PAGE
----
Almost twenty years ago, when my wife’s German cousin was enrolled at Yale University, he and a friend visited us in upstate New York. Benny is very bright, with a mind at once analytical and pragmatic, and gifted with a distinctly un-Teutonic sense of humor. We once had a good laugh vivisecting Günter Grass, and that was even before we knew he had served in the Waffen-SS. Benny’s friend was another story. An American, he thought like a German. He was an English major who bragged about not bothering with novels or poems, sticking to a rigorous diet of theory. At first I thought he was parodying the aliterate creeps I had heard so much about but never known in the flesh. No, he really meant it. He explained that theory had usurped the role once played by literature. Critics had done us the favor of eliminating the need for books, which were profoundly archaic and irrelevant. Never had I witnessed the cross-pollination of nihilism and snobbery.
I’m glad I met this guy. He gave neo-barbarism a human face, bolstered my love of literature, and buried theory in its grave forever. Whenever a writer, even a writer of genius, spouts theory, it’s time to slam the book shut. No writer so perfectly embodies the corrosion of literary gift by theory as Tolstoy. The author of War and Peace later in life was perfectly content to write silly, preachy drivel. On this date, April 17, in 1897, Chekhov wrote a letter to Alexander Ertel, a novelist much admired by Tolstoy. “There’s no news,” he writes. “Literature is at a standstill.” Then he gets to the point:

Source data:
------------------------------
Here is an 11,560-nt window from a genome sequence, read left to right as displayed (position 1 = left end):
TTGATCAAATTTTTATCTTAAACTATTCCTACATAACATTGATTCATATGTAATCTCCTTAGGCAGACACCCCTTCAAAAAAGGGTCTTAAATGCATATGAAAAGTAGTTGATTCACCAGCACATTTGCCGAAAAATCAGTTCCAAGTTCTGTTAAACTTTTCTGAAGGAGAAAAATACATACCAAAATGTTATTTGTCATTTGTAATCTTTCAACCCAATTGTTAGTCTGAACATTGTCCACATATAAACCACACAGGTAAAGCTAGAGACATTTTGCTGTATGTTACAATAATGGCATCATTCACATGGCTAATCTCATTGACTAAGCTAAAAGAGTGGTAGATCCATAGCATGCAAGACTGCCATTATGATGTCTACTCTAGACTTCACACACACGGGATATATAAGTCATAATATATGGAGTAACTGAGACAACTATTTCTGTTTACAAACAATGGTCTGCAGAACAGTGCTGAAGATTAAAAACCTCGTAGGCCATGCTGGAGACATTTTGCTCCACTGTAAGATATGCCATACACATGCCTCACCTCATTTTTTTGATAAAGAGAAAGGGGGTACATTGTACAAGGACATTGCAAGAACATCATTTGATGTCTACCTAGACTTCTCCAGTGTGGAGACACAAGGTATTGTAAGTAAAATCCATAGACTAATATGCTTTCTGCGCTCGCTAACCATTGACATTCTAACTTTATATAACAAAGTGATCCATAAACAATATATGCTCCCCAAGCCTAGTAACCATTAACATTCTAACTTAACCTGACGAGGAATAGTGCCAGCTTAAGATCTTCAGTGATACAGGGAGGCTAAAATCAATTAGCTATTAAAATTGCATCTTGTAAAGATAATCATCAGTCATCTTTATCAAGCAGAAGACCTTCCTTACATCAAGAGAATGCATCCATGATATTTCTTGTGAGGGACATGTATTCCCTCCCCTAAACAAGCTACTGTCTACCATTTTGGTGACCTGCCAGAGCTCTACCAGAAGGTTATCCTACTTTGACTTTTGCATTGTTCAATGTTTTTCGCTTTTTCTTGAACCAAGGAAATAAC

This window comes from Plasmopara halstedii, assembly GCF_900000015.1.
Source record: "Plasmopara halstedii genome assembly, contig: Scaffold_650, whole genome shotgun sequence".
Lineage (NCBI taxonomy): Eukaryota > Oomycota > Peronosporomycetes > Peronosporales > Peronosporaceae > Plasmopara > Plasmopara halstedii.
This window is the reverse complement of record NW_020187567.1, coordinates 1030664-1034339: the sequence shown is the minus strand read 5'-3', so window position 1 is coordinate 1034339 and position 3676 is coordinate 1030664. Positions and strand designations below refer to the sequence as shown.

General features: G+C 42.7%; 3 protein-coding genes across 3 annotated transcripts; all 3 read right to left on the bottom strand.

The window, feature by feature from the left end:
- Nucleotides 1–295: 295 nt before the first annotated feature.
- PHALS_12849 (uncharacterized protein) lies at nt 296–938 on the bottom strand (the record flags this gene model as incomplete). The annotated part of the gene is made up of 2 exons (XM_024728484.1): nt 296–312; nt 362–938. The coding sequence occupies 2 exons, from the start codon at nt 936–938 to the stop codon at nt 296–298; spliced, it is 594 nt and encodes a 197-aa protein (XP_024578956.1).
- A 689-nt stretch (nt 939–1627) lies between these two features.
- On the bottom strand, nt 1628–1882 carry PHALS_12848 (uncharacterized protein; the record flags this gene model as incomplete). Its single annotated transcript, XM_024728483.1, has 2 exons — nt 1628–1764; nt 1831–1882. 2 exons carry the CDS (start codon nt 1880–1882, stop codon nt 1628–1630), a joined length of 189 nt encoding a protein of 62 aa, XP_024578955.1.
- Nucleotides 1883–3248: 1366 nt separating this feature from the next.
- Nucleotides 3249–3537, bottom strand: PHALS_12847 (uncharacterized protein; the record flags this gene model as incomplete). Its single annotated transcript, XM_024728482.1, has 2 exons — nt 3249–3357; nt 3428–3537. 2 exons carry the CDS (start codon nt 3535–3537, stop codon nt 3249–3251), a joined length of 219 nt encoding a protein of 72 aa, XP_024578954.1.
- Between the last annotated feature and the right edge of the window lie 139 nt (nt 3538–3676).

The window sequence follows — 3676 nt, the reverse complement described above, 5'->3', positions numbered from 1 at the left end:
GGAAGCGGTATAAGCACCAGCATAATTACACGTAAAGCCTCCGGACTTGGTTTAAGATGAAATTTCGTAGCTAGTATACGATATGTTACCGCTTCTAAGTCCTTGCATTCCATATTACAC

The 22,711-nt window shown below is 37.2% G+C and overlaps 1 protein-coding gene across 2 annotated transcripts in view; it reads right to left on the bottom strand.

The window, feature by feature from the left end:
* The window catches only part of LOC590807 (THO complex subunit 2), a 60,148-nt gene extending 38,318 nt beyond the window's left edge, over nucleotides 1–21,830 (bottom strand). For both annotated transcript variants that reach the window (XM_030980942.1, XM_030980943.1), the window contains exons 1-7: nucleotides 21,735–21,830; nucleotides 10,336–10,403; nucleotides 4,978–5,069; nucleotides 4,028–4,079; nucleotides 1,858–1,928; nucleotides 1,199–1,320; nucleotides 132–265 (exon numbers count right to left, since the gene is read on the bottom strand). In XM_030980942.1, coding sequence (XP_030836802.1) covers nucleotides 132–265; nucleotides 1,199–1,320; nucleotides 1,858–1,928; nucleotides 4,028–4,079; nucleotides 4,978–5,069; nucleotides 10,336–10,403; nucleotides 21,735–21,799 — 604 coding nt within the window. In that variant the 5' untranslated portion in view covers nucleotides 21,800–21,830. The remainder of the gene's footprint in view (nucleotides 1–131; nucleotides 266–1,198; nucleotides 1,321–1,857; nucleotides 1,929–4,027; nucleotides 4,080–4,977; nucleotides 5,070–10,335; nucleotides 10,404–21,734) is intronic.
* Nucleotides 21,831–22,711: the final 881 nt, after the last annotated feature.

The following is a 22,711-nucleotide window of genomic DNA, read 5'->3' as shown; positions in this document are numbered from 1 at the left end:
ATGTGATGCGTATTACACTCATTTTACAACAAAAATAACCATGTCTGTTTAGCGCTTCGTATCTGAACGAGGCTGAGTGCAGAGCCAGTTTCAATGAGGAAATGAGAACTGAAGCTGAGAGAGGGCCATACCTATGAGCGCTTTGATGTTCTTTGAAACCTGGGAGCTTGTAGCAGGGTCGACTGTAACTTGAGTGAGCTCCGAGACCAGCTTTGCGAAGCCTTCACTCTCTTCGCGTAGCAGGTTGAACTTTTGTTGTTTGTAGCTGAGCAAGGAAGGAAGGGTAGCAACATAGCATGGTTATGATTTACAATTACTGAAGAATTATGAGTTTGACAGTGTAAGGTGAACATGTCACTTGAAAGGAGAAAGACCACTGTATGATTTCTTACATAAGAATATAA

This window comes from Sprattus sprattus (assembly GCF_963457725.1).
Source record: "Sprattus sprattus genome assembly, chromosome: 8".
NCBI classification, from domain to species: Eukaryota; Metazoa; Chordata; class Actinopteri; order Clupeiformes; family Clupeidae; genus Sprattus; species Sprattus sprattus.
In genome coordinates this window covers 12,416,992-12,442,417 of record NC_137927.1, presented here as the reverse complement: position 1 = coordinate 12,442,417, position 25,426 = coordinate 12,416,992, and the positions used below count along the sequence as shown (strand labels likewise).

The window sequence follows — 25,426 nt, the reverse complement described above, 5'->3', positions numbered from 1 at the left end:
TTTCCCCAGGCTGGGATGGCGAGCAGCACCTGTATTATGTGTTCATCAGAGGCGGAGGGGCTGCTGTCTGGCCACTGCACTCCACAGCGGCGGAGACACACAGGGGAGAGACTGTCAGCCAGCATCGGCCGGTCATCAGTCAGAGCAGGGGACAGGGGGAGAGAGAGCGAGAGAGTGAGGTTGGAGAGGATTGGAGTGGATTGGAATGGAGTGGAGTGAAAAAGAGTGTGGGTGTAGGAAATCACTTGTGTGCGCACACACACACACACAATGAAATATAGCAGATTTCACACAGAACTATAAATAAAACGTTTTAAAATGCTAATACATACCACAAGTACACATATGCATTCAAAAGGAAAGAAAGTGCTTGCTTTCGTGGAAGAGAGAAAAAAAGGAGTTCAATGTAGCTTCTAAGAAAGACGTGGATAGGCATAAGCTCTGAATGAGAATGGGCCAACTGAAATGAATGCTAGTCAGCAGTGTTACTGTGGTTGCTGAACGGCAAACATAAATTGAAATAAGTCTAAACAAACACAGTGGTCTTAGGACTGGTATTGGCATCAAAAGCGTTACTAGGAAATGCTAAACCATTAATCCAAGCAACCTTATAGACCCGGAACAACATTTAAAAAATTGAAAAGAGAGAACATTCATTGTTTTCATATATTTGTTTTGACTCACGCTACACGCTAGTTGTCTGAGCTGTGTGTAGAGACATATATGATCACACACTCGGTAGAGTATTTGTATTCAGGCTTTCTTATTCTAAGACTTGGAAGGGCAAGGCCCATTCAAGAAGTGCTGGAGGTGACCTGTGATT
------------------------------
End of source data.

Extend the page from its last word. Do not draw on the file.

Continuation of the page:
“Tolstoy is writing a book on art [What Is Art?, 1897]. He visited me at the clinic and told me that he’d abandoned his Resurrection [eventually published in 1899] because he didn’t like it and that he was now writing exclusively about art and had read sixty books on the subject. His idea is not new; it’s been reiterated in various forms by clever old men in every century.”
In What Is Art?, Tolstoy famously denounced, to varying degrees, Shakespeare, Gogol, Pushkin, Baudelaire, Dickens, Cervantes and his own earlier work. “Lev Nikolayevich,” Chekhov continues, “is out to convince everybody in his book that art has in our time entered upon its final phase, that it is stuck in a blind alley from which it has no way out (forward).” The translators of the quoted passages above are Michael Henry Heim and Simon Karlinsky (Letters of Anton Chekhov, 1973). In his notes to this letter Karlinsky explains:
“Chekhov rejected in toto two of the basic premises of Tolstoy’s What Is Art? even before reading it, namely the idea that in order to be good, moral and `infectious,’ a work of art had to be instantly comprehensible to an illiterate peasant or to a child . . . and the concomitant notion that all the arts and especially painting and music were going through a period of utter decline throughout the Western world at the end of the nineteenth century.”
Such an odd human near-convergence: a fashion-minded Yale undergraduate and Tolstoy.